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Selloff rocks Italy, central bank raises alarm over political crisis

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Selloff rocks Italy, central bank raises alarm over political crisis
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By Philip Pullella and Mark Bendeich

ROME (Reuters) – Italy’s central bank warned on Tuesday the nation was only “a few short steps” from losing investors’ confidence, as financial markets suffered the biggest selloff in years on fears that repeat elections would become a proxy vote on euro membership.

Bank of Italy Governor Ignazio Visco raised the alarm as investors dumped Italian bonds, causing the biggest one-day leap in short-term market interest rates in almost three decades, and as the head of state sought to install a stopgap government.

“We must never forget that we are only ever a few short steps away from the very serious risk of losing the irreplaceable asset of trust,” Visco said.

President Sergio Mattarella has designated former International Monetary Fund official Carlo Cottarelli as prime minister to calm political and market turmoil, which Italy’s two anti-establishment parties blame on the head of state.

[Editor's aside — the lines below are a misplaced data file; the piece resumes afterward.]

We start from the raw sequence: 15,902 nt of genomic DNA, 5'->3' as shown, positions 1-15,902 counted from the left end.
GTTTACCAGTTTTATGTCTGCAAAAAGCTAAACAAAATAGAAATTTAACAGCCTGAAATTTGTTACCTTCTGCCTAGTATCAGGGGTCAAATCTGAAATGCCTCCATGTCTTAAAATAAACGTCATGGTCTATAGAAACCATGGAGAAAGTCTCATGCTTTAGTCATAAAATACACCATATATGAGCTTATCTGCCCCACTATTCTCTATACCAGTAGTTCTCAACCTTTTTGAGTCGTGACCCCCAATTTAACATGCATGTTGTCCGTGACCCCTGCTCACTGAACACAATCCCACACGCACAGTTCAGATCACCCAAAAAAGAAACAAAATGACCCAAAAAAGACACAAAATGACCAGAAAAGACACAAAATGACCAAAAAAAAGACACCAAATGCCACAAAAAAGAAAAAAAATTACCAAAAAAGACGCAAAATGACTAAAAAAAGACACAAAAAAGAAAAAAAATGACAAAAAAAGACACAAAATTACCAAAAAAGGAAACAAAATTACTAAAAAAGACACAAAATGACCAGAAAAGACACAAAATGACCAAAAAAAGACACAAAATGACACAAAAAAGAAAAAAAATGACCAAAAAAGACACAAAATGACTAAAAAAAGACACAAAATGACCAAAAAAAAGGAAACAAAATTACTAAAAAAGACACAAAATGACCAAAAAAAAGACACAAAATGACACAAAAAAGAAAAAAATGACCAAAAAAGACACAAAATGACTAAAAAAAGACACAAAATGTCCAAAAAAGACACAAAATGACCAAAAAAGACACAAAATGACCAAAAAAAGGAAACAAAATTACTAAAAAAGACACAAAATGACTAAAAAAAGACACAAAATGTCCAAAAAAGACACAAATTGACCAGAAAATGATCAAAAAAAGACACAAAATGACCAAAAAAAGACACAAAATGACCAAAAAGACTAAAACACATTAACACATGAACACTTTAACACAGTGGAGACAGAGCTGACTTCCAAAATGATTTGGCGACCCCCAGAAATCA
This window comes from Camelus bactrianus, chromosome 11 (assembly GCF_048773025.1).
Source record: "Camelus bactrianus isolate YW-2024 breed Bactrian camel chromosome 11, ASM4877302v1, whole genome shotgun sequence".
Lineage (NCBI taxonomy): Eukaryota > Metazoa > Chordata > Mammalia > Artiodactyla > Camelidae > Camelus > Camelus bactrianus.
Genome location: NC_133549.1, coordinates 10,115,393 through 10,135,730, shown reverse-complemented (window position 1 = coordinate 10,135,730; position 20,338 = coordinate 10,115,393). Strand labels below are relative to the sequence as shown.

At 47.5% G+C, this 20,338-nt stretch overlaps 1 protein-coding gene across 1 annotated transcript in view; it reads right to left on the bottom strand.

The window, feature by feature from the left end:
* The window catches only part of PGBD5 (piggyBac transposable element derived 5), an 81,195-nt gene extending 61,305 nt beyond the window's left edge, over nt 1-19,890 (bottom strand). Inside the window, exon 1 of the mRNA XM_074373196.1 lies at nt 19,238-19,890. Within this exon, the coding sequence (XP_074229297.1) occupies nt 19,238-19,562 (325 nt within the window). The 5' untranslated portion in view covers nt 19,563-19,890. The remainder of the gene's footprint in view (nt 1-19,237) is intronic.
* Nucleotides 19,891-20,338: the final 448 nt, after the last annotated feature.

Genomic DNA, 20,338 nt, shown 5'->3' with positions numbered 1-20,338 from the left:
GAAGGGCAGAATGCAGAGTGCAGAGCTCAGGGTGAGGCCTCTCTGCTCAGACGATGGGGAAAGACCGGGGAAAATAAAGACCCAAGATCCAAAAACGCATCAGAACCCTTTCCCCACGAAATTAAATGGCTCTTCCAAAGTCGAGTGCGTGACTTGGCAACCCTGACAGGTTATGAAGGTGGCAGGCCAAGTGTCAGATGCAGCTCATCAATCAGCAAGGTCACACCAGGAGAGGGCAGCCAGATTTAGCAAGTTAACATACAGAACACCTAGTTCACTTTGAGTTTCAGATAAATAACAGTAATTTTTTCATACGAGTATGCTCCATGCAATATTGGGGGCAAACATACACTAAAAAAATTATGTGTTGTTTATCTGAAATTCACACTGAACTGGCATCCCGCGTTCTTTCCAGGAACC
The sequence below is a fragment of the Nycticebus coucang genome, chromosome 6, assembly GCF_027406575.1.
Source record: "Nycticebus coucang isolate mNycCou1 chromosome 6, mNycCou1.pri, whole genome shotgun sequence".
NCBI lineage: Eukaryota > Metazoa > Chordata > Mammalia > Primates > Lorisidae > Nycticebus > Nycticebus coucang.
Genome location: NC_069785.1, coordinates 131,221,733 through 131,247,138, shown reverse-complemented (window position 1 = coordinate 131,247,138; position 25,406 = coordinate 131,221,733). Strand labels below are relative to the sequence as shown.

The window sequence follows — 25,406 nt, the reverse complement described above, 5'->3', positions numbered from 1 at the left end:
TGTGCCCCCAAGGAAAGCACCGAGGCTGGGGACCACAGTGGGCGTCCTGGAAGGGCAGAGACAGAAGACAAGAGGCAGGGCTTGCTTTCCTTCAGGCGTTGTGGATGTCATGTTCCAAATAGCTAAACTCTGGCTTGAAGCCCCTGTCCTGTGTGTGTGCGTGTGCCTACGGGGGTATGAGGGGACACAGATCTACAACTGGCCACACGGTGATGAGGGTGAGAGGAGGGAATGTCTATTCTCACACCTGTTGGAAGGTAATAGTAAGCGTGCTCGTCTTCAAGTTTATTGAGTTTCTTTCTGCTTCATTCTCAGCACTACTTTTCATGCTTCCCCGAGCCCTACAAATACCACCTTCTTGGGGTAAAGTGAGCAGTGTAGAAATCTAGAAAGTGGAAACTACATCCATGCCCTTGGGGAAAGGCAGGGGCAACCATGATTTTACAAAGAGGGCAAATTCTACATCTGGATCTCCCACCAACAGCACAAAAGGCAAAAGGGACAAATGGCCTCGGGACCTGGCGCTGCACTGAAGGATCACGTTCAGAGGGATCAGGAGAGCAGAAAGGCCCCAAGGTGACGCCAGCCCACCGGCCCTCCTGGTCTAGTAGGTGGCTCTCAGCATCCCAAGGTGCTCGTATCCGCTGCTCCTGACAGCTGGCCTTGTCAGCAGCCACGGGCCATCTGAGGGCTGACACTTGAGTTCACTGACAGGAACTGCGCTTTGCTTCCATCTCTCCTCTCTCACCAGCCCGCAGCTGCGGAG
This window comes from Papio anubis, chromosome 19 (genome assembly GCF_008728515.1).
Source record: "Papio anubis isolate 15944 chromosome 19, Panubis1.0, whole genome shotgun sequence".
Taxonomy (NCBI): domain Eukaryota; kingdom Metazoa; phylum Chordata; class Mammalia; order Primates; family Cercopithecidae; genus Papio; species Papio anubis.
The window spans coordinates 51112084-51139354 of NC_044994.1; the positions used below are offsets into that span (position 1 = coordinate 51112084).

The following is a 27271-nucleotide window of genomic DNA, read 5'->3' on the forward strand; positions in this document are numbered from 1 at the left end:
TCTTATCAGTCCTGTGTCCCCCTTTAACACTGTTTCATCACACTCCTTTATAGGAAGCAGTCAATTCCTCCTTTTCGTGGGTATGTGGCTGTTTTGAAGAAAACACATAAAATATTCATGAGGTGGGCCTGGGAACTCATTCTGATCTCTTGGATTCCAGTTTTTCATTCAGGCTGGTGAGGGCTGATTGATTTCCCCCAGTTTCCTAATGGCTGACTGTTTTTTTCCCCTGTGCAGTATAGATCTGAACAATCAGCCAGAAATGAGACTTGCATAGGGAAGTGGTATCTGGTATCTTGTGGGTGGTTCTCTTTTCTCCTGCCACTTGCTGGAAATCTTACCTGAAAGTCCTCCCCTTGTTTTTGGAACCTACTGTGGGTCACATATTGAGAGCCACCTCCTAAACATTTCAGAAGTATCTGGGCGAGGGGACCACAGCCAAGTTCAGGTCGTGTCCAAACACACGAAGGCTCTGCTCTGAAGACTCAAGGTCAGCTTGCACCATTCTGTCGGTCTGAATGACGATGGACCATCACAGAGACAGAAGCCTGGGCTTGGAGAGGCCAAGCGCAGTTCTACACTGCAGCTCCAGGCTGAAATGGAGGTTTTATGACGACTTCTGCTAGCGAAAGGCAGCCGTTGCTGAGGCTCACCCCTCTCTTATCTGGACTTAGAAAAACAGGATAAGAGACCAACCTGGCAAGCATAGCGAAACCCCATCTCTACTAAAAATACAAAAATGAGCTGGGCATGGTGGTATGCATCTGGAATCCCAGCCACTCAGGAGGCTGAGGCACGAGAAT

Cottarelli, 64, is set to announce his cabinet on Tuesday after a meeting with the president at 1430 GMT, two days after Mattarella had vetoed the two parties’ choice of a eurosceptic as economy minister in their would-be coalition government.

The 5-Star Movement and the far-right League, the biggest winners from inconclusive elections in March, abandoned plans to take power after the president’s move, switching immediately to election mode, with 5-Star calling for him to be impeached.

The euro zone is watching the turmoil in its third-largest economy with concern: French President Emmanuel Macron defended what he called Mattarella’s courage and German Chancellor Angela Merkel spoke of the need to obey rules governing the euro zone.

Investors believe Cottarelli will fail to pass the 2019 budget, triggering elections in the autumn when 5-Star and the League could win yet more seats. The campaign is likely to centre on the ideas of the parties’ preferred economy minister, Paolo Savona, 81, who has argued for Italy to leave the euro.

A new poll by the SWG organisation showed support for the League had jumped to 27.5 percent, up about 10 points from the March 4 elections. With support for 5-Star falling about three points to 29.5 percent, the two combined would have a majority in parliament if they decide to join forces again.

Such worries sent Italian stocks to their lowest level since July 2017, dragged down by a selloff in the shares of banks, many of which have invested heavily in the Italian government debt that is now falling sharply in value.

Yields on Italy’s two-year bonds, the most sensitive to political upsets, were set for their biggest one-day jump in 26 years.

The euro also hit multi-month lows, as credit rating agency Moody’s signalled a possible downgrade for Italy if the next government failed to address its debt burden.